Shake Up of Federal Farm Support
Federal crop insurance is a good and valuable tool for family farmers. It covers losses from both falling prices and natural disasters. On average, the government pays 60 percent of the premium. But there are problems with the details.
The emergence of crop insurance as the primary farm program effectively eliminates payment caps and conservation requirements. A direct attempt to repeal them in Congress would have prompted a public outcry. But elevation of subsidies for crop insurance has accomplished the same with little resistance.
Unlike traditional farm programs, recipients of premium subsidies for crop insurance need not practice soil conservation. Today, high market prices are sending a signal to maximize and intensify production. But that will come at a price to the soil and water if there are no conservation requirements on the primary farm program.
Furthermore, premium subsidies to the nation’s largest farms are unlimited. If one corporation farmed every acre in America, the government would pay over 60 percent of its crop insurance premium on every acre. Uncapped subsidies help mega farms bid land away from smaller and beginning farmers. They add to the federal deficit. And like the big bank bailout, they enable the biggest firms to socialize risk while privatizing profit.
The Government Accountability Office estimates the government could save $1 billion annually by capping premium subsidies at $40,000 and requiring large farms to pay the full premium above that. (See more on the GAO report here.)
Federal spending on those premium subsidies has doubled over five years and quadrupled over the decade to $7.4 billion in 2011, 1½ times the $4.7 billion cost of direct farm payments. Subsidies to insurers cost another $1.3 billion.
The proposed farm bill passed by the Senate Agriculture Committee would eliminate the direct payments currently made to farmers. It would enhance insurance for cotton and peanuts and also extend coverage to so called “shallow losses” on all crops. The committee bill would drive total crop insurance costs to over $9 billion annually, double the cost of the direct payments currently made to farmers.
Combined spending on farm program and premium subsidies under the proposed new farm bill is projected to be lower than continuing current law. But actual spending is projected to keep growing at roughly the rate of inflation.
Higher farm prices did bring a big drop in federal farm program spending in 2007. But since then overall spending on farm programs and premium subsidies has risen even as prices have risen. Why? Because it costs more to insure $6.00 corn than $3.00 corn. Thus, it costs the government more to pay 60 percent of the premium when farm prices are high.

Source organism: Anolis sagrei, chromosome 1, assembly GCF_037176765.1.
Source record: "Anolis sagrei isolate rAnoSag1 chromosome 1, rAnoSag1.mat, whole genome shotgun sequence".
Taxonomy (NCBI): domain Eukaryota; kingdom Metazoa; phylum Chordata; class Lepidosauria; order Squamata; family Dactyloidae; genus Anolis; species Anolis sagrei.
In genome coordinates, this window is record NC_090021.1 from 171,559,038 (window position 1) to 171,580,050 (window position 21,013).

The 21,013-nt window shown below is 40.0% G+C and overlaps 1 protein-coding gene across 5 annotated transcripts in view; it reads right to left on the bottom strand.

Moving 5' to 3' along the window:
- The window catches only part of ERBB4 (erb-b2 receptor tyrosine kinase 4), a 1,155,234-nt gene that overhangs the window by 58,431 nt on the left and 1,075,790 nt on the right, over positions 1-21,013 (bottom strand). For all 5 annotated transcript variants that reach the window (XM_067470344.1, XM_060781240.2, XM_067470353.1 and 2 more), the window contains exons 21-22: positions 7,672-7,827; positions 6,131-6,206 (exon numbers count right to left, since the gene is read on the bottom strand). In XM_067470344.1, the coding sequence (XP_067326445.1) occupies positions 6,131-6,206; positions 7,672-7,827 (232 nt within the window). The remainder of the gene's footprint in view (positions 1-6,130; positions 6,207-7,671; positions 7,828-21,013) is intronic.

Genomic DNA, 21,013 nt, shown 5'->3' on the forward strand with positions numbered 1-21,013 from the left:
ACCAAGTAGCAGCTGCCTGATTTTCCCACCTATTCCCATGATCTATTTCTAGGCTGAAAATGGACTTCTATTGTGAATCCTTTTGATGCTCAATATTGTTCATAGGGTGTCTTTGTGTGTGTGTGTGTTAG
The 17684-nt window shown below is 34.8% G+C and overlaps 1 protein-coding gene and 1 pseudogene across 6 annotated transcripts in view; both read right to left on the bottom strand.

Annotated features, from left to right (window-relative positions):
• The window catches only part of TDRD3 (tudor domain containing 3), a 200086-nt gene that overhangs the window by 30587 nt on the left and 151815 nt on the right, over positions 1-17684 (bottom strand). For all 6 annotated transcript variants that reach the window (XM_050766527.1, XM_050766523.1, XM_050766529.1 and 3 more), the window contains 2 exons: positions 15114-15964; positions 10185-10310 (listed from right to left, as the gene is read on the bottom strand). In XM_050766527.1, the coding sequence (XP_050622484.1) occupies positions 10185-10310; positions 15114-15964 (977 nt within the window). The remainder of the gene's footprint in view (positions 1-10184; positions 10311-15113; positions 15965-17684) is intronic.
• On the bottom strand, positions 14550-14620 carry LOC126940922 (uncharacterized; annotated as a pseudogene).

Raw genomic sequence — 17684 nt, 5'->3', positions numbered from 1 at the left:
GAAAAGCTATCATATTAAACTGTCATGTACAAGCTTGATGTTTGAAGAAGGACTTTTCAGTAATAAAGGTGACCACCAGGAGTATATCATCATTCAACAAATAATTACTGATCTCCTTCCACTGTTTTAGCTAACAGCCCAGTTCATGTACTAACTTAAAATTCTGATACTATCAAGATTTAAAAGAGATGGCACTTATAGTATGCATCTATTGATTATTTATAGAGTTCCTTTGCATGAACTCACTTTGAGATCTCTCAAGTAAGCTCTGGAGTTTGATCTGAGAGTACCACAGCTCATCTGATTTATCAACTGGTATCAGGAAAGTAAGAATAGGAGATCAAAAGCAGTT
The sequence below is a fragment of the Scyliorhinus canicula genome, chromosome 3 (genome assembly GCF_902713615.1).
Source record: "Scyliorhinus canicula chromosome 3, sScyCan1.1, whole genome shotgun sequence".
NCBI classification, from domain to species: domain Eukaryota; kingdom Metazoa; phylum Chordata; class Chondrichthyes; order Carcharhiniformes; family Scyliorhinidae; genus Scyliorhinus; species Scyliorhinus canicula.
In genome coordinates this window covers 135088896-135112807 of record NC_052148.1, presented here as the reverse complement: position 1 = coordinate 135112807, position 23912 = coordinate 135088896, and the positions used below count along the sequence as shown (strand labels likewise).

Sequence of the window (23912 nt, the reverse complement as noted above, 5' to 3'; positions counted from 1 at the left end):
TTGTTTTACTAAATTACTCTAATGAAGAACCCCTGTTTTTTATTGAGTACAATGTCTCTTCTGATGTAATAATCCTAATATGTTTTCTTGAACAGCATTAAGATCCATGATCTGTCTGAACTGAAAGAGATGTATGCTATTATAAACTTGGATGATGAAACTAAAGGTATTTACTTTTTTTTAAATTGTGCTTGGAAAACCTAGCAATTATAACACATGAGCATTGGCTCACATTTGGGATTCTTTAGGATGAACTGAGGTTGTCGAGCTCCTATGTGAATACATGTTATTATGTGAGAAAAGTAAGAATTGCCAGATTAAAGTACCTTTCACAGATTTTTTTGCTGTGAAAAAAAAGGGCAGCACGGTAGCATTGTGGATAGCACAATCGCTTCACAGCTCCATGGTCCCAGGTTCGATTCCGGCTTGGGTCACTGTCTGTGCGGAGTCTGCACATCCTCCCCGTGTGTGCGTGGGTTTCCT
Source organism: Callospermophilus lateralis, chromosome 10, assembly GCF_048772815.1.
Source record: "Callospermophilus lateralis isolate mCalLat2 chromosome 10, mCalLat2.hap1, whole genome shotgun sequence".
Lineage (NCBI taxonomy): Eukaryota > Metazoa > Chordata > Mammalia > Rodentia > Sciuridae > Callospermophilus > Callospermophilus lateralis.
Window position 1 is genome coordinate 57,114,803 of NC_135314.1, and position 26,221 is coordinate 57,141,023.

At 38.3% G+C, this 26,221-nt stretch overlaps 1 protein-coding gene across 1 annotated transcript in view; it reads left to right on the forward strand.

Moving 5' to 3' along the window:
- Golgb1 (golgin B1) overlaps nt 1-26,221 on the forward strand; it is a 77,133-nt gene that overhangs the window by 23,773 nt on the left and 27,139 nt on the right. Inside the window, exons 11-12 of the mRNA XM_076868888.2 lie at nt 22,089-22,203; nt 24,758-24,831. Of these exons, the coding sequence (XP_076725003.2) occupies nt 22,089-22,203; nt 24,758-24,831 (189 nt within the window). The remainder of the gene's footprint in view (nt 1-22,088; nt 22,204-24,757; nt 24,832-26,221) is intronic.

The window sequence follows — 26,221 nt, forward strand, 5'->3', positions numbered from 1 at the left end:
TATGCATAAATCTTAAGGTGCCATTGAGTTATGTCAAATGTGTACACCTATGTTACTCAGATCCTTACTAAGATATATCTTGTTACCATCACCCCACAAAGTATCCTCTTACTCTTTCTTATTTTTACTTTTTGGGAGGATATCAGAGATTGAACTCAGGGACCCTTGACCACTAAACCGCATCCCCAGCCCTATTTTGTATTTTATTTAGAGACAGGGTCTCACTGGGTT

Direct payments were much criticized for paying farmers every year, whether they needed it or not. But subsidies for crop insurance actually rise as need declines. Corn Belt land prices have doubled in five years, driven primarily by rising commodity prices. But rising crop insurance subsidies add fuel to the fire, imposing barriers to beginning farmers and expanding a bubble that may one day burst.
It is worth asking whether farmers would be better off to receive lower subsidies for crop insurance premiums in good years in return for better protection against a multi-year periods of low prices.
Crop insurance protects only against price declines over the crop year. And in light of federal deficits and today’s record farm profitability, it’s hard to justify record premium subsidies for crop insurance.
The Center for Rural Affairs has called on Congress to make several changes to crop insurance through the farm bill debate. We’ve urged Congress to require implementation of conservation plans by recipients of premium subsidies.
With the National Sustainable Agriculture Coalition, Izaak Walton League, and outspoken Nebraska farmers, we won one reform in the committee bill.
Those who break up native sod will receive no premium subsidies on those acres.
They will pay the full cost of crop insurance. That is critical because subsidized insurance covers the losses on marginal land when prices inevitably fall to more normal levels.
Senators John Thune (R-SD), Mike Johanns (R-NE), and Debbie Stabenow (D-MI) were instrumental in securing that reform.
The Center for Rural Affairs also joined with the Environmental Working Group, National Sustainable Agriculture Coalition, Oxfam America, and others in writing every member of the Senate to urge payment limitations on premium subsidies for crop insurance.
The groups wrote, “We urge you to place limits on the federal crop insurance premium subsidies granted to individual farmers, establish income limits for subsidy recipients, and require that recipients be actively engaged in farming. … We are a diverse group, including farm, rural, international, and environmental organizations. But we are united by the belief that America is best served by responsible policy that directs risk management assistance to farmers who need it and caps it at levels that do not subsidize the largest farms to drive out small, midsize, and beginning farmers, both here and abroad.”
It’s common sense, though sadly contrary to the positions of most agricultural organizations and the conventional “wisdom” in Washington.
But we need not despair. Democracy provides an old-fashioned cure – an engaged citizenry. It is up to each of us to say loudly and repeatedly that subsidies without limits or conservation requirements are wrong.
By Chuck Hassebrook, firstname.lastname@example.org
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